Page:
There are various other cheeky moments throughout the film – for example, I loved the scene of the cops listening in Clarence and the actor, playing the role of audience surrogates – as they, for example, laugh at his antics or worry that he’s really going to pull the trigger. “I love this kid!” one of the cops listening to the wire remarks, with a smile on his face. Similarly, James Gandolfini’s scenes with Patricia Arquette give the actor a lot to work with as he discusses how your first kill is always the most difficult.

In the end, these numerous little diversions do threaten to overwhelm the film – but that’s not a bad thing. It helps that Clarence and Alabama are so earnest and their arc so clear that these moments don’t feel like a distraction – we know what our leads want and are up to, so it’s okay to take a few minutes to show what happened to Clarence’s father, for example. All of it is delivered in such a way, and with such charm, that it can’t help but win the audience over.

Who says romance is dead(ly)?

Hans Zimmer’s score is wonderful. It’s all based around classic romantic motifs, in a way that sounds instantly familiar and yet also original. The movie’s core theme is one that I frequently (and often subconsciously) find myself humming. Scott handles the direction with flair – the movie, despite containing Tarantino’s trademark dialogue, feels a lot more focused and direct than most of the autuer’s work. It’s a strange mix – it’s a fairly conventional road movie delivered in a very unconventional manner, and it’s to Scott’s credit that it works at all.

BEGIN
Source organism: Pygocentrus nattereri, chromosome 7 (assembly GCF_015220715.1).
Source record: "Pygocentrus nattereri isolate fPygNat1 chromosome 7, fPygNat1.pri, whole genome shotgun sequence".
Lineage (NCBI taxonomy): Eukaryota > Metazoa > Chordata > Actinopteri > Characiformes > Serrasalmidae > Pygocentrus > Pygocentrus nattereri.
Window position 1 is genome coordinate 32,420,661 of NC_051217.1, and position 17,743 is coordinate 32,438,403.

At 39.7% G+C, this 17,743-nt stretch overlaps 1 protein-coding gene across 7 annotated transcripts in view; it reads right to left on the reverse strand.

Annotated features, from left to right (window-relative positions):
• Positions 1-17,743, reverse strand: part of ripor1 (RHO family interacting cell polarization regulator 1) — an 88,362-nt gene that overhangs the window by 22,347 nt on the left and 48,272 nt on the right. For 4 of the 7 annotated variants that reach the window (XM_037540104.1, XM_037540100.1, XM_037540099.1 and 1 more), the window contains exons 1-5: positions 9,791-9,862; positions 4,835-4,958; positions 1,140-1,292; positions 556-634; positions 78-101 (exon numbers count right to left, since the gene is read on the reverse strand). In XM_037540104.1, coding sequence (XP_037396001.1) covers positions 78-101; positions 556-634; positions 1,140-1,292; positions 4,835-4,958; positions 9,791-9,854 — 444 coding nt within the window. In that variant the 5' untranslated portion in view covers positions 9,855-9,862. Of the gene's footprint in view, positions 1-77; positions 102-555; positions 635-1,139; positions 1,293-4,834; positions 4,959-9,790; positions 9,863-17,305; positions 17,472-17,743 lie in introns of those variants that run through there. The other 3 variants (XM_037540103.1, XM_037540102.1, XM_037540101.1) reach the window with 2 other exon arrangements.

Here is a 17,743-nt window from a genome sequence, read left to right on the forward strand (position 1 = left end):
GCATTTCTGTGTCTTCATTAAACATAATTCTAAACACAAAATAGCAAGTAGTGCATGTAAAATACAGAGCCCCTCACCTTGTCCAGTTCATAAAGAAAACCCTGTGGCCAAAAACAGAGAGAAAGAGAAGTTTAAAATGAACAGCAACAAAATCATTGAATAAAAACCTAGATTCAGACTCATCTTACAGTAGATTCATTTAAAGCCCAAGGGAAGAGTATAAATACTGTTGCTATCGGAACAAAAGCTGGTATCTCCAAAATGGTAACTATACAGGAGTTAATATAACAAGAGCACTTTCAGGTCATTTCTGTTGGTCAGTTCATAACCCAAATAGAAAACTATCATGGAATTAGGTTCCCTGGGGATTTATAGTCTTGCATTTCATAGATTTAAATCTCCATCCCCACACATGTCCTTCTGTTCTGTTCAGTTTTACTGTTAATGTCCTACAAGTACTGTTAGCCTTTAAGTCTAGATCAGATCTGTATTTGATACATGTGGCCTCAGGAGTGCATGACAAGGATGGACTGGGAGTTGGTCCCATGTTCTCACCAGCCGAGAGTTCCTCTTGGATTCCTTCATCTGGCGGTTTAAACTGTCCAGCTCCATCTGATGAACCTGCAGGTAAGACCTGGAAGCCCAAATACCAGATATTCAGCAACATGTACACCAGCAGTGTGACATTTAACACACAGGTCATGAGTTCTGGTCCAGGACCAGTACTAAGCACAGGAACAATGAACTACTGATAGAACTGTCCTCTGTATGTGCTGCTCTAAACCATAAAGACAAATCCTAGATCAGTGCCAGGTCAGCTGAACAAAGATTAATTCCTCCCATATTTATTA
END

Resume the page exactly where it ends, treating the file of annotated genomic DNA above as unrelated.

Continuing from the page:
In short, if you’re a Tarantino fan, you need to see this. If you want an unconventional nineties thriller, then this comes highly recommended. If you like ensemble pieces, this is a must-see. I wouldn’t go so far as to call it an instant classic, but it’s a little movie with a lot of heart that is well worth two hours of your time.

4 Responses

  1. I’ve seen all the movies Tarantino directed, but I’ve yet to see this one, although I did see the opening scene one time. This and From Dusk Till Dawn are on my list of movies I feel embarrassed not having seen.

    • It’s well worth your time. I genuinely enjoyed From Dusk till Dawn, but I have an especially soft spot for this one – just because I found it myself back before I stumbled onto the on-line film community.

  2. I think the fact that Tarantino’s script was chopped up and rearranged chronologically might have something to do with it “work[ing] better as a collection of scenes than as a fully-realised movie.” Even still, mixing Tony Scott with Quentin turned out better than I ever would have imagined.

    The small roles – Val Kilmer as Elvis, Brad Pitt as Floyd, and Gary Oldman as Drexyl – really make the movie for me.